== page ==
Thank you so much for writing this! We want the best for our students, we want them to grow and learn and be better tomorrow than they were yesterday, but many teachers don’t see the value in that same level of introspection in themselves.

    This post is vulnerable and raw and, I imagine, quite frightening to write. For me, posts like this are scary only partially because of what others might think, but mostly because putting words to what I’m feeling makes it real. It forces me to admit that I’m not a perfect teacher and, while that’s easy to say, it’s not always easy to accept.

    Every day we need to grow and learn and the only way to do that is to fail, admit failure and learn from that.

    Thank you for this.



    1. First off, I read your blog daily; it means a lot to me that you would come by and give this a plug. Thank you for that.

      I wrote this believing there had to be others out there who have the same feelings as I do when a lesson flops or a class is out of control. What we do as teachers after either of those is reset and try again the next day. There is an important point of reflection between the reset and try again that I often overlook because it is way too easy to blame my students and tell myself “It will be better tomorrow, or next year when I teach that again”. This runs parallel to your last statement of failing, admitting failure and learning from that, middle piece of each is key if we want to continually improve.


  3. This has helped me realize I’m not alone.

    When you waited for students to be silent, and found that it didn’t work out, what did you do instead? What actions do you do now to help students maintain focus?


    1. I’m sure there is a time and place for waiting, what I discovered was standing in front of the room and starting blankly at students for a minute or two didn’t provide any feedback on what behaviors needed to be corrected.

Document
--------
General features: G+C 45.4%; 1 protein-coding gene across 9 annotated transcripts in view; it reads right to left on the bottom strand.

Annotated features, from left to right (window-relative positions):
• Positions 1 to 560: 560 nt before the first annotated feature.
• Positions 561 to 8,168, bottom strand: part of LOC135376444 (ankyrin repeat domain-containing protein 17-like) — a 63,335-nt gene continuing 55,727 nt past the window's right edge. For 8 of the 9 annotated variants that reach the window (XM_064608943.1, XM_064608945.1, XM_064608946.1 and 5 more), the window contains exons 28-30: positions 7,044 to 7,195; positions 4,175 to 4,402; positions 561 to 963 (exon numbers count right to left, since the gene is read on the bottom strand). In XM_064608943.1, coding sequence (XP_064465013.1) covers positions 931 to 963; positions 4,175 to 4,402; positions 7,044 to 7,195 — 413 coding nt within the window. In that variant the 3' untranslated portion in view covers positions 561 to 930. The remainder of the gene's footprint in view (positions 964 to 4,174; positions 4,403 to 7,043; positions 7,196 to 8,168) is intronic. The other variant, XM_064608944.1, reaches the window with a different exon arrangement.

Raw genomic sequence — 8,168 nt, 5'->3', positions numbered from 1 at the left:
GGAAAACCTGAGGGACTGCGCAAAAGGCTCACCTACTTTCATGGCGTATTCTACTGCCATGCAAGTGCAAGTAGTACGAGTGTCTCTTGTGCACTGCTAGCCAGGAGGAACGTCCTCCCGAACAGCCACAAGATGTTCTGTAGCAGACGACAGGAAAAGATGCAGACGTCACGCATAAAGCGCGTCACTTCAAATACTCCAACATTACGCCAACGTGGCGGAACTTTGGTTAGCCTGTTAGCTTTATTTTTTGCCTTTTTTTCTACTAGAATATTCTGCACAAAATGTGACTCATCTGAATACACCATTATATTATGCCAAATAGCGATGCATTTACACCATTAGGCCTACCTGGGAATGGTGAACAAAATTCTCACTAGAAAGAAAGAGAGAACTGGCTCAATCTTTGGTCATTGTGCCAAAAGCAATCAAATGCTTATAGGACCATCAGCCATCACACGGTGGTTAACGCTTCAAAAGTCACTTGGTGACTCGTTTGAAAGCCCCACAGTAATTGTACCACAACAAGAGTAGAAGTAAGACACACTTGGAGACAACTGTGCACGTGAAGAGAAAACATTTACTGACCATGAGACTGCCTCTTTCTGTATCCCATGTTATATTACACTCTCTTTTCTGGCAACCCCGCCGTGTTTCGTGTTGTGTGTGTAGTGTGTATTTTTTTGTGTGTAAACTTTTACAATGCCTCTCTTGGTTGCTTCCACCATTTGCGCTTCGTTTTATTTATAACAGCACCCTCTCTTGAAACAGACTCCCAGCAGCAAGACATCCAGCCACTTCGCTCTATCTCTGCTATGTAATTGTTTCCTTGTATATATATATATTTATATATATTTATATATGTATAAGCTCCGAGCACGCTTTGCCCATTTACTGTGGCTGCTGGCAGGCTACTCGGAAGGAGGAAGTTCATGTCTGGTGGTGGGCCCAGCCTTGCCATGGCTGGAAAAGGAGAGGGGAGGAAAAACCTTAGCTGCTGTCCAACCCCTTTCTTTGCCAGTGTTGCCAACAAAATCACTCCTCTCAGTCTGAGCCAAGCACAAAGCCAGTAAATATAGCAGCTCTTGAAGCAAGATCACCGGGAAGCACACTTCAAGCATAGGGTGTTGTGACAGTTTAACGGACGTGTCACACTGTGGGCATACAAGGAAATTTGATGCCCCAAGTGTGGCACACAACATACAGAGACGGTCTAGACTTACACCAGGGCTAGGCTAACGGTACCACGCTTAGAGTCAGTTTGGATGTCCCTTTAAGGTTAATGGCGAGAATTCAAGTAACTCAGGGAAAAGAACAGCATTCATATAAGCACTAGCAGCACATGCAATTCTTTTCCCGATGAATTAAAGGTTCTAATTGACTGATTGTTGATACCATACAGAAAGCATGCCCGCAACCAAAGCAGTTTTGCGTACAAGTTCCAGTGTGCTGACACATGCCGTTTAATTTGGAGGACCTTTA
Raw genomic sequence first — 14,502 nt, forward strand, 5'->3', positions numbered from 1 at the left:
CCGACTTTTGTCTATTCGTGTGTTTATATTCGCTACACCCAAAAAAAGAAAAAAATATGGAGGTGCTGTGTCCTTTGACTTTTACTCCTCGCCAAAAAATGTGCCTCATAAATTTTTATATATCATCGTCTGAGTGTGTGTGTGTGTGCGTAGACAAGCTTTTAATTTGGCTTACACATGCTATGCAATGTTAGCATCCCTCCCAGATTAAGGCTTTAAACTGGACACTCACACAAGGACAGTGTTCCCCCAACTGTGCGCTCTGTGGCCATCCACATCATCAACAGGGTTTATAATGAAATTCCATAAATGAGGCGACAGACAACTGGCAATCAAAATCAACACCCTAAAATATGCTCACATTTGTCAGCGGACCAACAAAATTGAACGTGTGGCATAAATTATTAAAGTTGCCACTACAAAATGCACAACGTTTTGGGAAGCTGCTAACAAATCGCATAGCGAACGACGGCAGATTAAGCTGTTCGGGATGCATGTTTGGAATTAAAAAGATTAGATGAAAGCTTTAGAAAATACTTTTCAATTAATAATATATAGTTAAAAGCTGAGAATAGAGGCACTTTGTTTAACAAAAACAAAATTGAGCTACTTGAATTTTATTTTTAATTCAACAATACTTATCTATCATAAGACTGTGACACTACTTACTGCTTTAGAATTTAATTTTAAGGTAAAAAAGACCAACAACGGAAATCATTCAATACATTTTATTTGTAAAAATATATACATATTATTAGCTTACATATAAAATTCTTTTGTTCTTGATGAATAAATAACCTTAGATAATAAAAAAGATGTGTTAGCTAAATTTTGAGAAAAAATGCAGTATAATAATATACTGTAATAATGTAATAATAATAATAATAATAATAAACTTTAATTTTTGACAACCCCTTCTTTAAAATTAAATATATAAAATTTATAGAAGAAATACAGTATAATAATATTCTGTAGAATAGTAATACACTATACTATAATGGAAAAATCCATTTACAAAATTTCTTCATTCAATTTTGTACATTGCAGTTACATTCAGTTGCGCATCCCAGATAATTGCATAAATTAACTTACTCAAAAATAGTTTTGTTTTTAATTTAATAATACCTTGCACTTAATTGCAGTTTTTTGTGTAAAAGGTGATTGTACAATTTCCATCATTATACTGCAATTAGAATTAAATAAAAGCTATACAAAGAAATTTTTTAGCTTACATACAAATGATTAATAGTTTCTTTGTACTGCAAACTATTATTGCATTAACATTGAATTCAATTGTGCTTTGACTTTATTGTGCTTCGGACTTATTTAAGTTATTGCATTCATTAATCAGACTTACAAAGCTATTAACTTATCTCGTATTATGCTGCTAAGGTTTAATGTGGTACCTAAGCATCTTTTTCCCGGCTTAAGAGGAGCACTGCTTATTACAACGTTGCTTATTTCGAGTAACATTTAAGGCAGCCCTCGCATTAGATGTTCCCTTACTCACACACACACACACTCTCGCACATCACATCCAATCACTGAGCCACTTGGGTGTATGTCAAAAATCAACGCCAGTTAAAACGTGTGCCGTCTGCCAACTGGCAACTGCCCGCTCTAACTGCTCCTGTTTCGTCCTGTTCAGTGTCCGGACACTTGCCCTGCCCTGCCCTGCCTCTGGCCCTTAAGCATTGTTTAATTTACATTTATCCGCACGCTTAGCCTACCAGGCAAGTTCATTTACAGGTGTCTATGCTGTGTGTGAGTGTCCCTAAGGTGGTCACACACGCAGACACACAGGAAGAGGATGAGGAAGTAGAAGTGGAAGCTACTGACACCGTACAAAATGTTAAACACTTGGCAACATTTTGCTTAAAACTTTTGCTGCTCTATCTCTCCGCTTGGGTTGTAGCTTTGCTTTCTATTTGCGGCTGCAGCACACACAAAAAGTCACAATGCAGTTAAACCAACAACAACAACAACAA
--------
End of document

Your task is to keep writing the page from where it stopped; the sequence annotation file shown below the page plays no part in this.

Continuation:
What I try to do is quickly redirect off task students with a verbal cue, something like “Alex, you need to be up here right now” (If I have a good relationship with the student I will throw a little sarcasm/sass into it), then give ’em a few seconds to correct the behavior. 90% of the time they will shape up, next step is proximity. If they are still disruptive, I have a small whiteboard in the corner of my room where I write their name, if this happens they owe me time after class for interrupting the learning of everyone else in the room.

      If they have to stay after class, I rip into them. I try to avoid sending students into the hall at all costs; they can’t get out of class that easy.


      1. Thank you, Dan. As Justin said, this was likely hard to write, but I feel like I’ve gone through a similar process. I’m sort of in between the “Year 1/Year 2” area you mentioned. This really has helped me think about what I do every day.

        Thank you again!

        Liked by 1 person

  4. As a current student teacher, I love hearing about your process, and what’s changed for you over time. I’m currently in the ‘try whatever comes to mind’ phase of classroom management. I like your reflections on sharing who you are with your students, and am going to try that out more!

    Liked by 1 person